Archive for the ‘Jane Austen’ Category

Pride and Prejudice and Zombies makes a tremendous first impression. It may actually be impossible to think of two works of imagination with less in common than a Jane Austen novel and a zombie movie. Putting them together is a stroke of comic inspiration.

The cover is a pitch-perfect spoof of paperback editions of literary classics. It features a painting of a pretty young woman in an empire-waist dress who would make a plausible Elizabeth Bennet if the flesh of the lower half of her face wasn’t ripped away and her clothes weren’t splattered with blood.

The idea is spectacular. The execution is flawless. That fact that the novel was actually published makes the whole thing funnier. But the book itself is a bore.

The problem is that Pride and Prejudice and Zombies contains one joke – that Elizabeth Bennet and other members of the English gentry are lethal zombie killers – and it tells this joke the same way each time. Further, Grahame-Smith doesn’t interact with Austen’s text most of the time. He just pastes in references to zombies where it’s convenient. As result, the humor of the book wears out the moment its novelty does.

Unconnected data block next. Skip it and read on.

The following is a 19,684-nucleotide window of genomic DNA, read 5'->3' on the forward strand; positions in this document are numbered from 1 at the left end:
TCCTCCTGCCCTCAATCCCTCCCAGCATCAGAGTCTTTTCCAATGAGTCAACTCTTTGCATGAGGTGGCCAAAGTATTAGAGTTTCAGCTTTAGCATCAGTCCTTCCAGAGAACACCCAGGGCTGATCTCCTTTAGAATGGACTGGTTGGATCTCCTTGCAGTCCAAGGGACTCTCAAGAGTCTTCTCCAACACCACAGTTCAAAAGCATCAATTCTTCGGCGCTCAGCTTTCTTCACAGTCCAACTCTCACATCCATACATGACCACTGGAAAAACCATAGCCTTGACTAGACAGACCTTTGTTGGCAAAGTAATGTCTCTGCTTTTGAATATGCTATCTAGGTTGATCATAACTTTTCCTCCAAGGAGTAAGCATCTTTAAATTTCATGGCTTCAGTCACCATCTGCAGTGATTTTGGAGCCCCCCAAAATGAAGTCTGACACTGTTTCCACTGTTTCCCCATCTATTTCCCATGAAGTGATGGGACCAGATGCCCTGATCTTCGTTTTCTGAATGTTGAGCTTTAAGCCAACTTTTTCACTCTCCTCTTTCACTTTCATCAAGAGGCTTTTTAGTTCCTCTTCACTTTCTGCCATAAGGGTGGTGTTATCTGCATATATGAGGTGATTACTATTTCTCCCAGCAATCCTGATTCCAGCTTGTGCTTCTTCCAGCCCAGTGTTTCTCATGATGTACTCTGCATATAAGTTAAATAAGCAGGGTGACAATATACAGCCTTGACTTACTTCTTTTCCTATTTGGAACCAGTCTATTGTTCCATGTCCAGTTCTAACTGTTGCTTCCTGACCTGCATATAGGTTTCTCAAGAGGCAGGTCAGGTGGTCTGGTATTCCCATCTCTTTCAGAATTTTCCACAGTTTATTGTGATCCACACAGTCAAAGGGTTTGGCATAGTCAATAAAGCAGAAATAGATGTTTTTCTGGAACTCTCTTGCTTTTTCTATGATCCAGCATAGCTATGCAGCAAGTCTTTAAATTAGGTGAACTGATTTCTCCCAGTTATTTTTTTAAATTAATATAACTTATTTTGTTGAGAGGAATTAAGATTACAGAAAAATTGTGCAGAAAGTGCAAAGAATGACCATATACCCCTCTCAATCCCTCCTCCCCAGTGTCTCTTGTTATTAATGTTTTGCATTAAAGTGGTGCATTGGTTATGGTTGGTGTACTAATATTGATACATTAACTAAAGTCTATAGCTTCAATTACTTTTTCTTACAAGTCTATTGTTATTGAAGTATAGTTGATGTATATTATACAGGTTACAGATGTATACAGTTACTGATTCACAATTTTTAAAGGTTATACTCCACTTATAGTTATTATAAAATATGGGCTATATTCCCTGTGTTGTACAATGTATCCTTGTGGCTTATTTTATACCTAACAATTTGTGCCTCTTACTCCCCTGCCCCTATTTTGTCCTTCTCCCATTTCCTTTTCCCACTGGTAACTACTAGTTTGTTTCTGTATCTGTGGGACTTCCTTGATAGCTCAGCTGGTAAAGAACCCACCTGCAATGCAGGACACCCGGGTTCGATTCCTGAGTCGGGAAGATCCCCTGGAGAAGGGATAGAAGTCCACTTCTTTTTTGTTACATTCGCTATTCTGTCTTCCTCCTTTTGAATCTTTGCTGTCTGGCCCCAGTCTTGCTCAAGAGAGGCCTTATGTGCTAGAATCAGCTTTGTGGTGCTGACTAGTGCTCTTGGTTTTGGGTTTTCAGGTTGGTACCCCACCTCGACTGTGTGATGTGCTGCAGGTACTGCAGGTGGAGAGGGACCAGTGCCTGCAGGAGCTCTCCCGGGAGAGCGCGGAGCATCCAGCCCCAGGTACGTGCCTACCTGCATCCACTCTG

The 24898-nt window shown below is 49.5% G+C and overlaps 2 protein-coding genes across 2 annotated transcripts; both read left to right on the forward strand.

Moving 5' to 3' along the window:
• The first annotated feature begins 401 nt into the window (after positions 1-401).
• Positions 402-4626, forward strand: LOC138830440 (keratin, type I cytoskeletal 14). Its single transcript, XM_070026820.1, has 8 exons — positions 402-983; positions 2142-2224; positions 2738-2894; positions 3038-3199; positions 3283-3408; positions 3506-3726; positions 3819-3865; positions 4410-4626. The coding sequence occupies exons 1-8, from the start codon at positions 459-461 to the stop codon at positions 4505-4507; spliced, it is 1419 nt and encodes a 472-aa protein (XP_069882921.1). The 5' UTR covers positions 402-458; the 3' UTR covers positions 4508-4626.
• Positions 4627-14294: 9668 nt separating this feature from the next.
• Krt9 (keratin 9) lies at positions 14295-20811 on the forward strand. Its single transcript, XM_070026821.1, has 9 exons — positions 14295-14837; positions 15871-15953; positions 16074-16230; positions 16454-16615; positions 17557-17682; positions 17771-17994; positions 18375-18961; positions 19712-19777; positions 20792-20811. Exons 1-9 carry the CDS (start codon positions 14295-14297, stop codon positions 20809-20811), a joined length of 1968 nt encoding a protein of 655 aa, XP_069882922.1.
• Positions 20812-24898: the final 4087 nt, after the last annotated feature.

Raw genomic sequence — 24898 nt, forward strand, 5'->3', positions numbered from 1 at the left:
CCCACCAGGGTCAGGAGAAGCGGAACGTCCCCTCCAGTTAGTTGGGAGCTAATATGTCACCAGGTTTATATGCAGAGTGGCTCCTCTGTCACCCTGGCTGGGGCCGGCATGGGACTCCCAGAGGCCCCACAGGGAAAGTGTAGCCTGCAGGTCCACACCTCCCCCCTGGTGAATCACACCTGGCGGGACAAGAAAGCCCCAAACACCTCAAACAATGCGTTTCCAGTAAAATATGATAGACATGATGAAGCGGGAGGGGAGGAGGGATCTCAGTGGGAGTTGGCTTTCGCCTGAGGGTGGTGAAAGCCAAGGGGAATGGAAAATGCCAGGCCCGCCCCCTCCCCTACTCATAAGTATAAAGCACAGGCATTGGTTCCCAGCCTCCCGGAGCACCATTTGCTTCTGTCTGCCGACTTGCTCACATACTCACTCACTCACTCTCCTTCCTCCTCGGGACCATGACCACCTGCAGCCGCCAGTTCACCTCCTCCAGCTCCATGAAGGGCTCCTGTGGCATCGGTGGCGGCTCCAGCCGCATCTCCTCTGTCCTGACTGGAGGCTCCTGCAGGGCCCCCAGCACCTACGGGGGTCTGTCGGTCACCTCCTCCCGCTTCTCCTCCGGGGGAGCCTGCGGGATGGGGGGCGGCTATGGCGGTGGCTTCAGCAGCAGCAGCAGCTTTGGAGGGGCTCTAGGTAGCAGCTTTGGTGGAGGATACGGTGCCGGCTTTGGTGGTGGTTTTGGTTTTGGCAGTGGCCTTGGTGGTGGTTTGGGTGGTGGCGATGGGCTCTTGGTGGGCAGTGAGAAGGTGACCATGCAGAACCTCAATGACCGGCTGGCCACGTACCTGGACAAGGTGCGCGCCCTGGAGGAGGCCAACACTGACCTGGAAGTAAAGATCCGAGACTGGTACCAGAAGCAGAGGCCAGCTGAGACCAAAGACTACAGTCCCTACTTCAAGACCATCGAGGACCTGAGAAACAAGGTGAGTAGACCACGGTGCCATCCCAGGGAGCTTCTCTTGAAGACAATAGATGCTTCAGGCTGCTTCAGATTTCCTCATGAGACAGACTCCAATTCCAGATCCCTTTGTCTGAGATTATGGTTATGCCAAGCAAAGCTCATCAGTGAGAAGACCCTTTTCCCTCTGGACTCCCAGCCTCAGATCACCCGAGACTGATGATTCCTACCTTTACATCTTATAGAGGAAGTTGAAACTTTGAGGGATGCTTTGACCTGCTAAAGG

This makes Pride and Prejudice and Zombies largely a wasted opportunity. So many of Austen’s characters might as well be zombies, as Grahame-Smith himself has noted, that it’s disappointing he didn’t take the final step and turn them into ones.

Lady Catherine de Bourgh would be perfect as the undead queen of England, but she is simply another deadly warrior in the novel. George Wickham would make an excellent vampire. He’s already a heartless, ruthless, selfish blood-sucker. “I should have finished you years ago!” Darcy could have cried, driving a stake into Wickham’s heart and saving Lydia from becoming nosferatu. Instead, we get pretty much the same story we already know.

If you read 20 or 30 pages of Pride and Prejudice and Zombies, you’ll get all the fun out of the book there is to be had. I recommend the last 30 pages, starting with the sword fight between Lizzy and Lady Catherine. The writing is less slapdash, which makes it more entertaining. For example, here is the passage in which Lizzy explains to Darcy why he first fell in love with her: